Sen. Mitt Romney (R-Utah) did himself proud Feb. 5 when he spoke on the Senate floor and gave his reasons for deciding to vote to remove President Donald Trump from office because of his abuse of power. He focused powerfully on the fact that taking an oath before God to exercise impartial justice is no passing nod in the crowd, but something that should transcend considerations of partisanship and power.
Romney neatly and succinctly refuted the defenses put forward by the president’s lawyers, but it was his comments about the ethical obligation of his oath that warrant special attention. He said:
The Constitution is at the foundation of our Republic’s success, and we each strive not to lose sight of our promise to defend it. … The allegations made in the articles of impeachment are very serious. As a Senator-juror, I swore an oath, before God, to exercise “impartial justice.” I am profoundly religious. My faith is at the heart of who I am. I take an oath before God as enormously consequential. … Were I to ignore the evidence that has been presented, and disregard what I believe my oath and the Constitution demands of me for the sake of a partisan end, it would, I fear, expose my character to history’s rebuke and the censure of my own conscience. … We have come to different conclusions, fellow senators, but I trust we have all followed the dictates of our conscience.
If you did not watch the video of the speech, I encourage you to do so. Romney got choked up at key moments. This was not easy for him. The exercise of conscience in difficult decisions usually is not easy, but wrenching. Stephen Colbert, not for the first time, hit the nail on the head when he spoke of Romney’s action and of the cowardice of his colleagues.
People often appeal to their conscience in such a manner that you can be forgiven for thinking they confuse it with whim. Conscience is not self-will but its opposite, it is the voice of God in our heart and mind, telling us in a given situation what it is right to do. Not all consciences are the same and not all reach the same conclusions about the same situation.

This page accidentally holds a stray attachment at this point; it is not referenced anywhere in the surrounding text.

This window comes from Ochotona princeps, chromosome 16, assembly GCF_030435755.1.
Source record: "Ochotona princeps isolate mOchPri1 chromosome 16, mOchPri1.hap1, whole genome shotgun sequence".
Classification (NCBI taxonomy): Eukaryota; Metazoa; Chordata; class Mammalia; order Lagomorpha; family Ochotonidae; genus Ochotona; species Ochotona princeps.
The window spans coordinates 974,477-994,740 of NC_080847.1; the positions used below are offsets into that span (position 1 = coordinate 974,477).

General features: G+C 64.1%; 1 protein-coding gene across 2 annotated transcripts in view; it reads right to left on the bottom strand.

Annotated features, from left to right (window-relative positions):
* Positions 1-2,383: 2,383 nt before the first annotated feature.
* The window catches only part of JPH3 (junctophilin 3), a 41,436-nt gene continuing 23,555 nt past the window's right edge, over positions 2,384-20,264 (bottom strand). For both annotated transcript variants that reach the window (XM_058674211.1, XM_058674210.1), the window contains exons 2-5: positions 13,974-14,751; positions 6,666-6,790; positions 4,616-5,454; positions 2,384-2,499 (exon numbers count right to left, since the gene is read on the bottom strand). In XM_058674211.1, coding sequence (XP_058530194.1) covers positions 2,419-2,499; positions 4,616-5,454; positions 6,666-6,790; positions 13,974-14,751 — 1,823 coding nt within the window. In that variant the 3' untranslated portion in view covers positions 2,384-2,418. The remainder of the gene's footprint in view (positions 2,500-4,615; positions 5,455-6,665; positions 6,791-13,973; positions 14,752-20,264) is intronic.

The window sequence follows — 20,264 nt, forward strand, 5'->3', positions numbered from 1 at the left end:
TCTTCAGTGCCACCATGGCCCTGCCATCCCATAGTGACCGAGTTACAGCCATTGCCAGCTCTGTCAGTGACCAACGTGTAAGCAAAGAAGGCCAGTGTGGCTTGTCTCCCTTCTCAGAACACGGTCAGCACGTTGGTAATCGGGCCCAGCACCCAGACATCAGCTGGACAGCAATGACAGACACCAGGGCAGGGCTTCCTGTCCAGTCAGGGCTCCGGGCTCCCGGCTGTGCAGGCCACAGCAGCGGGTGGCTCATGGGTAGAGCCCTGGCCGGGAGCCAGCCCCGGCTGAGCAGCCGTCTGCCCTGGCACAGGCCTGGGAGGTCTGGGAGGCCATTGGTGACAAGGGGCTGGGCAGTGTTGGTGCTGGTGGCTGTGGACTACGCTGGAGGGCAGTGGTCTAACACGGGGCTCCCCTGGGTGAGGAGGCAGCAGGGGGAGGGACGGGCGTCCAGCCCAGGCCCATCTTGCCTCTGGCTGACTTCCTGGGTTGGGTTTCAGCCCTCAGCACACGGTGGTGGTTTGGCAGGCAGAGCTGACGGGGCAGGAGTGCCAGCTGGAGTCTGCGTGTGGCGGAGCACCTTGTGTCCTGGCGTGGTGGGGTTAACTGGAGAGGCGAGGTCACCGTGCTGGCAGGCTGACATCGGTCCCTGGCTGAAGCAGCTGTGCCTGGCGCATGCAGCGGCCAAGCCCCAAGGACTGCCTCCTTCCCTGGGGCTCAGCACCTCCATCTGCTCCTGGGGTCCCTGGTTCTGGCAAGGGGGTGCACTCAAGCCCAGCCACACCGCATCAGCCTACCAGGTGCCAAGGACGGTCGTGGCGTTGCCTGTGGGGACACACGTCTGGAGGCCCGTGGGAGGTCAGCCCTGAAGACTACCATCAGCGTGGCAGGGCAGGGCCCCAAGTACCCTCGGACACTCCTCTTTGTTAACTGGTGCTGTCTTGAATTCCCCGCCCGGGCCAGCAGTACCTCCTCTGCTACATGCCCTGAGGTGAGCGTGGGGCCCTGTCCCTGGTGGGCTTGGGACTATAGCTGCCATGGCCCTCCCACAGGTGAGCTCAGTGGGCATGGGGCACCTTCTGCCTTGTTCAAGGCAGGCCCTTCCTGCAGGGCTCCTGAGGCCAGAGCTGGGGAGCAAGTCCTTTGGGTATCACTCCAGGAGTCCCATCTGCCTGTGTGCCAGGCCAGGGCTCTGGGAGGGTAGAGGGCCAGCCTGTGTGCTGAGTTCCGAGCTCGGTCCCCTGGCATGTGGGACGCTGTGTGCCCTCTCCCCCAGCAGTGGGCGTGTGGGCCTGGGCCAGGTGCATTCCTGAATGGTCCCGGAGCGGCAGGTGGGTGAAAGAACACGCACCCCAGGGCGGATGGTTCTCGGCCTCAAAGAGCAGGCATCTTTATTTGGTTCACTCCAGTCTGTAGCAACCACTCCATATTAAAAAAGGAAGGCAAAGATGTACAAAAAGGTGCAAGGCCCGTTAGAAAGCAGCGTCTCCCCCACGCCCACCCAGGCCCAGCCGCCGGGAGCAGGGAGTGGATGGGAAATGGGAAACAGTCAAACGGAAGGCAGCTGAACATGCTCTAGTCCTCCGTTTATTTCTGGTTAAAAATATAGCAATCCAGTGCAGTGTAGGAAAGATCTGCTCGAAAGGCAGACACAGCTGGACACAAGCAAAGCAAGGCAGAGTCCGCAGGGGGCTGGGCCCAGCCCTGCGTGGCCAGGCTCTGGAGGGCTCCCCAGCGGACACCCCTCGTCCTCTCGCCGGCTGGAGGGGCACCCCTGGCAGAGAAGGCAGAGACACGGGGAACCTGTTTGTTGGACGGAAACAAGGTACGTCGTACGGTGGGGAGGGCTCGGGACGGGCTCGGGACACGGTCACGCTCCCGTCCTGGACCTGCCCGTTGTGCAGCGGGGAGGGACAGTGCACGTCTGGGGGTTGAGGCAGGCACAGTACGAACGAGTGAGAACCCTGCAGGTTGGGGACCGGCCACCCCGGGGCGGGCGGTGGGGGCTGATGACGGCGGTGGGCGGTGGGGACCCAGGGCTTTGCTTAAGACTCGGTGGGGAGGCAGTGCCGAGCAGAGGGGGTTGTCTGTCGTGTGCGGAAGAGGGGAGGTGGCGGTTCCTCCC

In 2009, after Ambassador Mary Ann Glendon declined to accept the University of Notre Dame’s Laetare Medal because President Barack Obama was to receive an honorary degree that day, the school turned to a previous Laetare winner, Judge John Noonan. It was a providential choice. He said of conscience:
By conscience, as you graduates of 2009 know, we apprehend what God asks of us and what the love of our neighbor requires. More than the voice of your mother, more than an emotional impulse, this mysterious, impalpable, imprescriptible, indestructible, and indispensable guide governs our moral life. Each one is different. You may suggest what my conscience should say, but you cannot tell me what my conscience must say.
Then, turning to the reason he was there and not Glendon, he said:
One friend is not here today, whose absence I regret. By a lonely, courageous, and conscientious choice she declined the honor she deserved. I respect her decision. At the same time, I am here to confirm that all consciences are not the same; that we can recognize great goodness in our nation’s president without defending all of his multitudinous decisions; and that we can rejoice on this wholly happy occasion.
Noonan’s graciousness outpaced my own that day, but of course he was right to affirm that all consciences are not the same.
Romney showed himself a statesman and restored at least a little bit of one’s faith in humanity after the shameful display that was this year’s State of the Union address. The president refused to take the outstretched hand of the Speaker of the House, a constitutional officer who presides over the body we the people elected. It was not merely ungracious, it was insulting to her office. Speaker Nancy Pelosi can give as well as get and she was entitled to demonstrably rip up his speech at its conclusion, although I wish she had not.
This content was originally published here.